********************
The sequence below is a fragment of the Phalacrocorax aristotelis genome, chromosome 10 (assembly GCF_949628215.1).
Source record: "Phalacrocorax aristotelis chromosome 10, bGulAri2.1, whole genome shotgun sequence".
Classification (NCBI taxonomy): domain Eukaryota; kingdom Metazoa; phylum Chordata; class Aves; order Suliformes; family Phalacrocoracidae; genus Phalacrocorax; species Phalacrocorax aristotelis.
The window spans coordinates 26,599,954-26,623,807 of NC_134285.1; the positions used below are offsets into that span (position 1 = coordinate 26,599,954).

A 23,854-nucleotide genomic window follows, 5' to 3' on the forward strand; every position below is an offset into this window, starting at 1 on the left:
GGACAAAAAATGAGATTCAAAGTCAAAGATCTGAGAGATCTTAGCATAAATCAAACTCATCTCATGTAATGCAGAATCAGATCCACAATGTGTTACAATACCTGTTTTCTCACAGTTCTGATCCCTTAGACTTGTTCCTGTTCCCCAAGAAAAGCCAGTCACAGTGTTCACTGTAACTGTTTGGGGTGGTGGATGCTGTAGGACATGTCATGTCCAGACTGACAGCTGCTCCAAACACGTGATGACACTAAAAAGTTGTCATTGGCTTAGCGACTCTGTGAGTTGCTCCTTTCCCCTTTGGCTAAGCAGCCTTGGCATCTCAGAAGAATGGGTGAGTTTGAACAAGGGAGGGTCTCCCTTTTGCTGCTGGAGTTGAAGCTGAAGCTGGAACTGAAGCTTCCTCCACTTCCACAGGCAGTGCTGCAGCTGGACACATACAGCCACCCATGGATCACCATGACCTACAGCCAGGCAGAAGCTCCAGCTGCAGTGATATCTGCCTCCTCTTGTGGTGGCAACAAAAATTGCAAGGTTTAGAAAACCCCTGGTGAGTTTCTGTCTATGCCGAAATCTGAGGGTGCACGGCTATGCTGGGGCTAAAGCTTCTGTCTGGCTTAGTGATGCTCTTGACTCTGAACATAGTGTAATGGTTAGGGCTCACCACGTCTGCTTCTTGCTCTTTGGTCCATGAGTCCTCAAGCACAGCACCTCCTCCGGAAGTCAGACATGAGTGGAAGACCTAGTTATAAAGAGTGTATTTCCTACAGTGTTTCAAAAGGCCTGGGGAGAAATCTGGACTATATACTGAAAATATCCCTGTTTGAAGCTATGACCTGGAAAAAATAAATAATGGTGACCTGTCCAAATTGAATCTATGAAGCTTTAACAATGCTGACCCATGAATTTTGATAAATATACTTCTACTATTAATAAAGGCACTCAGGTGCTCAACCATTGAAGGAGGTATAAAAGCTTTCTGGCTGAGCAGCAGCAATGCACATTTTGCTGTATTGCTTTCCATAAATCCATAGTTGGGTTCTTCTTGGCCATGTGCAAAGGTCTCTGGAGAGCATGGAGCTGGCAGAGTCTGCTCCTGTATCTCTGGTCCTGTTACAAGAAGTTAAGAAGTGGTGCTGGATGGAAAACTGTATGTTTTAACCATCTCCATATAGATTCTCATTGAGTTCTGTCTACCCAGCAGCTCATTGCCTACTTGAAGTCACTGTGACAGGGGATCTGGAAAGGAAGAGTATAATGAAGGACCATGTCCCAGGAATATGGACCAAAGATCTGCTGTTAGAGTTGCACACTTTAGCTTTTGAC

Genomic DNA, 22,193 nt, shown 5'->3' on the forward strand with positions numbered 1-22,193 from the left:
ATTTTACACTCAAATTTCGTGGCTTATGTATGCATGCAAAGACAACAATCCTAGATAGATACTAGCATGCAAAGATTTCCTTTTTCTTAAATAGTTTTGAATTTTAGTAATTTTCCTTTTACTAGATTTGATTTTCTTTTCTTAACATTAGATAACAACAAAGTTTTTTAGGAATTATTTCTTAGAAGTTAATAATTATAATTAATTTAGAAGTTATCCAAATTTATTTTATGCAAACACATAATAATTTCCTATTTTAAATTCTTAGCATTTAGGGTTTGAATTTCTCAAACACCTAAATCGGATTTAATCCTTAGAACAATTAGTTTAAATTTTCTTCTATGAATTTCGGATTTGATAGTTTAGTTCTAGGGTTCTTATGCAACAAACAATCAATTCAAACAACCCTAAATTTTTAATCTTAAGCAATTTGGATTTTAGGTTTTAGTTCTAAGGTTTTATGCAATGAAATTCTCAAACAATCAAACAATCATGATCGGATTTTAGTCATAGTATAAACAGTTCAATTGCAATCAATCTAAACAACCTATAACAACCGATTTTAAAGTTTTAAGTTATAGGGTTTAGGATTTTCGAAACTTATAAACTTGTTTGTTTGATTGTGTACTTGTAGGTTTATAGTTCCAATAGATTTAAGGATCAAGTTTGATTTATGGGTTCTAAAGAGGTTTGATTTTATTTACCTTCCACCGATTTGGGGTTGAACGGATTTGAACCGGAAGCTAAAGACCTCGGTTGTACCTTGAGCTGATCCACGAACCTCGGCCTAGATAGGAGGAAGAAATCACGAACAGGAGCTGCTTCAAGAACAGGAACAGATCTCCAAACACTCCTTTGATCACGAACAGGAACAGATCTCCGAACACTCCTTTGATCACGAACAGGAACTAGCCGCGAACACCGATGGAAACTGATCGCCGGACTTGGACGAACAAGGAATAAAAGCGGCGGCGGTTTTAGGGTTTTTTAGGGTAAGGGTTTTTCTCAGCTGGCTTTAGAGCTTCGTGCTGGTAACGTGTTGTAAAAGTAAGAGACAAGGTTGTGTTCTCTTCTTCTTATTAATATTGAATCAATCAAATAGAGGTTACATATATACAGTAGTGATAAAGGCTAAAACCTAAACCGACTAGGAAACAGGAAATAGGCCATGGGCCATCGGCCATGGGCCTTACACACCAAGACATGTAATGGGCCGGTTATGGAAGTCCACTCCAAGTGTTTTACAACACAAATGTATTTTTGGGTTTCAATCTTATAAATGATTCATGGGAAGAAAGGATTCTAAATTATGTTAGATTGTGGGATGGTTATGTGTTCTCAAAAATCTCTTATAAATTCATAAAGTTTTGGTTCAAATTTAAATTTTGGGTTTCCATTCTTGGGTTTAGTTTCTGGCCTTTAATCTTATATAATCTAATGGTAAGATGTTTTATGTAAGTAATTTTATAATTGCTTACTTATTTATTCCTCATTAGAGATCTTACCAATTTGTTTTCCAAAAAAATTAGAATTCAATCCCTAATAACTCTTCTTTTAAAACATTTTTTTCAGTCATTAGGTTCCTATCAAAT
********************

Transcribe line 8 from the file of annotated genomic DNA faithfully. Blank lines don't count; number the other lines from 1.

ATTTTACACTCAAATTTCGTGGCTTATGTATGCATGCAAAGACAACAATCCTAGATAGATACTAGCATGCAAAGATTTCCTTTTTCTTAAATAGTTTTGAATTTTAGTAATTTTCCTTTTACTAGATTTGATTTTCTTTTCTTAACATTAGATAACAACAAAGTTTTTTAGGAATTATTTCTTAGAAGTTAATAATTATAATTAATTTAGAAGTTATCCAAATTTATTTTATGCAAACACATAATAATTTCCTATTTTAAATTCTTAGCATTTAGGGTTTGAATTTCTCAAACACCTAAATCGGATTTAATCCTTAGAACAATTAGTTTAAATTTTCTTCTATGAATTTCGGATTTGATAGTTTAGTTCTAGGGTTCTTATGCAACAAACAATCAATTCAAACAACCCTAAATTTTTAATCTTAAGCAATTTGGATTTTAGGTTTTAGTTCTAAGGTTTTATGCAATGAAATTCTCAAACAATCAAACAATCATGATCGGATTTTAGTCATAGTATAAACAGTTCAATTGCAATCAATCTAAACAACCTATAACAACCGATTTTAAAGTTTTAAGTTATAGGGTTTAGGATTTTCGAAACTTATAAACTTGTTTGTTTGATTGTGTACTTGTAGGTTTATAGTTCCAATAGATTTAAGGATCAAGTTTGATTTATGGGTTCTAAAGAGGTTTGATTTTATTTACCTTCCACCGATTTGGGGTTGAACGGATTTGAACCGGAAGCTAAAGACCTCGGTTGTACCTTGAGCTGATCCACGAACCTCGGCCTAGATAGGAGGAAGAAATCACGAACAGGAGCTGCTTCAAGAACAGGAACAGATCTCCAAACACTCCTTTGATCACGAACAGGAACAGATCTCCGAACACTCCTTTGATCACGAACAGGAACTAGCCGCGAACACCGATGGAAACTGATCGCCGGACTTGGACGAACAAGGAATAAAAGCGGCGGCGGTTTTAGGGTTTTTTAGGGTAAGGGTTTTTCTCAGCTGGCTTTAGAGCTTCGTGCTGGTAACGTGTTGTAAAAGTAAGAGACAAGGTTGTGTTCTCTTCTTCTTATTAATATTGAATCAATCAAATAGAGGTTACATATATACAGTAGTGATAAAGGCTAAAACCTAAACCGACTAGGAAACAGGAAATAGGCCATGGGCCATCGGCCATGGGCCTTACACACCAAGACATGTAATGGGCCGGTTATGGAAGTCCACTCCAAGTGTTTTACAACACAAATGTATTTTTGGGTTTCAATCTTATAAATGATTCATGGGAAGAAAGGATTCTAAATTATGTTAGATTGTGGGATGGTTATGTGTTCTCAAAAATCTCTTATAAATTCATAAAGTTTTGGTTCAAATTTAAATTTTGGGTTTCCATTCTTGGGTTTAGTTTCTGGCCTTTAATCTTATATAATCTAATGGTAAGATGTTTTATGTAAGTAATTTTATAATTGCTTACTTATTTATTCCTCATTAGAGATCTTACCAATTTGTTTTCCAAAAAAATTAGAATTCAATCCCTAATAACTCTTCTTTTAAAACATTTTTTTCAGTCATTAGGTTCCTATCAAAT